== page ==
Icons Show Human Face Of God

Icons Show Human Face Of God — In recent months my Sunday reflections have frequently focused on our Christian brothers and sisters of the East. Wishing as it were to embrace their rich tradition of faith in a single glance, today I would refer once again to the sense of mystery which is apparent in their icons

The East and the West vie with each other to put their art at the service of the faith.

But from the East where icons had to be defended with bloodshed in the iconoclast crisis of the eighth and ninth centuries comes a particular call to jealously preserve the religious nature of this art. It is based on the mystery of the Incarnation, in which God chose to assume a human face. Sacred art seeks to transmit something of the mystery of that face.

This is why the East firmly insists on the spiritual qualities which must characterize the artist, to whom Simeon of Thessalonica, the great defender of Tradition, addresses this important exhortation: “Teach with words, write with letters, paint with colors, in conformity with Tradition, the painting is true as is the writing of books and the grace of God is present in them because what is represented there is holy.”

By contemplating icons in the whole contest of liturgical and ecclesial life, the Christian community is called to grow in its experience of God and to become more and more a living icon of communion of life between the Three Divine Persons.

Pope John Paul II

Icons Show Human Face Of God

Icons Show Human Face Of God

Courtesy of Holy Myrrh Bearers Church, 900 Fairview Road, Swarthmore, Pa. 19081. Services are 5 p.m. Saturdays and 10 a.m., Sundays.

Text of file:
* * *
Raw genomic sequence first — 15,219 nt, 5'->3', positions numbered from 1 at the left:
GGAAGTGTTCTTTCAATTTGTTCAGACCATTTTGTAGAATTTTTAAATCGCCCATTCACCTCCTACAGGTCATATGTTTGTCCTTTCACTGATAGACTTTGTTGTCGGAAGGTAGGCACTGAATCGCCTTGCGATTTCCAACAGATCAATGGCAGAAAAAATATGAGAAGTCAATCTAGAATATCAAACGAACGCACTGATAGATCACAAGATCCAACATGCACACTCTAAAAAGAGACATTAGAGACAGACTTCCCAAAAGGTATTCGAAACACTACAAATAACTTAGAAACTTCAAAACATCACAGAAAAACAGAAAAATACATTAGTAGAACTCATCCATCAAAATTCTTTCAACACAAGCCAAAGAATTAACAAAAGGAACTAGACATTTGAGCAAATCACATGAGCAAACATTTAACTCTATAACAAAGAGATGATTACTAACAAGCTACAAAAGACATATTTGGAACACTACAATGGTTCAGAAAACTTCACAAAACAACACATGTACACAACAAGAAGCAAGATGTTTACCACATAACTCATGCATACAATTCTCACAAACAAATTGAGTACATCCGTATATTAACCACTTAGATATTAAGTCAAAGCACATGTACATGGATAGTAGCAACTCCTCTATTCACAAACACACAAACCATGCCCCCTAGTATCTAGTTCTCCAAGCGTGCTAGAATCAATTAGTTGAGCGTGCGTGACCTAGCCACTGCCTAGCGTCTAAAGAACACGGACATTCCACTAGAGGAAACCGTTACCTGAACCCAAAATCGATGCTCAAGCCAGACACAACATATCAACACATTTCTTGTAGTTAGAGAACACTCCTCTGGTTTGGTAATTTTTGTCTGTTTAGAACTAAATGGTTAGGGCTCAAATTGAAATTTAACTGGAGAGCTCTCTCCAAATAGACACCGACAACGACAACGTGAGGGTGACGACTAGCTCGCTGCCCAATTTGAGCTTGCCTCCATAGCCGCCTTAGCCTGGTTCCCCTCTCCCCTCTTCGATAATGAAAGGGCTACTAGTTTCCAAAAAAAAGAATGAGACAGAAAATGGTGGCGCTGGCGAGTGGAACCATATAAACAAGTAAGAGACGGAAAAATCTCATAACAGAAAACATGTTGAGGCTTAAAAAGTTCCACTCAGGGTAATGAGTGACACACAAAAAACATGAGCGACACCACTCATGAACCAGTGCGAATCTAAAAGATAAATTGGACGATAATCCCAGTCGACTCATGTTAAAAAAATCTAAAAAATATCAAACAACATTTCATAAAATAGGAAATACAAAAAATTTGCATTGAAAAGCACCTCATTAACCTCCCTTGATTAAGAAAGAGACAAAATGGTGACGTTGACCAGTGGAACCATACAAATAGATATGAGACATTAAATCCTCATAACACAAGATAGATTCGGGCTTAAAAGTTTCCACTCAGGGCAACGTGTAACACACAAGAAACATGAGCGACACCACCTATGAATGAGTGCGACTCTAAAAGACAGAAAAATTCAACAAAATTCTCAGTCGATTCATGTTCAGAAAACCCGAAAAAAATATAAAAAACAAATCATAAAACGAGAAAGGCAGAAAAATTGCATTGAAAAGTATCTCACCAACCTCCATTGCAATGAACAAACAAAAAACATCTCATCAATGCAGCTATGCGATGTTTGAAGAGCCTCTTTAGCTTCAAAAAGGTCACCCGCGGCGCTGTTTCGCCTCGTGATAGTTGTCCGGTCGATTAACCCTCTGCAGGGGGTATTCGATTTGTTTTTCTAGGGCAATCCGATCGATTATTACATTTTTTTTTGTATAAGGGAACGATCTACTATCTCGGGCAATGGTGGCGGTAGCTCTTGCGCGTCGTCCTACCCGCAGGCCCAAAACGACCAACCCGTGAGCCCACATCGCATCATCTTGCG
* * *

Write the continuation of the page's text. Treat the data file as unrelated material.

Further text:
He Will Separate Them

And he will separate them one from another as a shepherd separates the sheep from the goats. (Matt 25:32)

So then people on earth are intermingled, and not only intermingled in that the righteous live side by side with the wicked but they are also indistinguishable.

Between the righteous and the wicked there is no apparent difference. Even as in wintertime you cannot tell the healthy trees apart from the withered tress but in beautiful springtime you can tell the difference, so too each person according to his faith and his works will be exposed.

The wicked will not have any leaves or show any fruit, but the righteous will be clothed with the leaves of eternal life and adorned with the fruit of glory. In this way they will be separated by the heavenly shepherd and Lord.

The earthly shepherd separates animals by their type of body, whereas Christ separates people by their type of soul. The sheep signify righteous people by reason of their gentleness, because they harm no one, and by reason of their patience, because when they are harmed by others they bear it without resistance.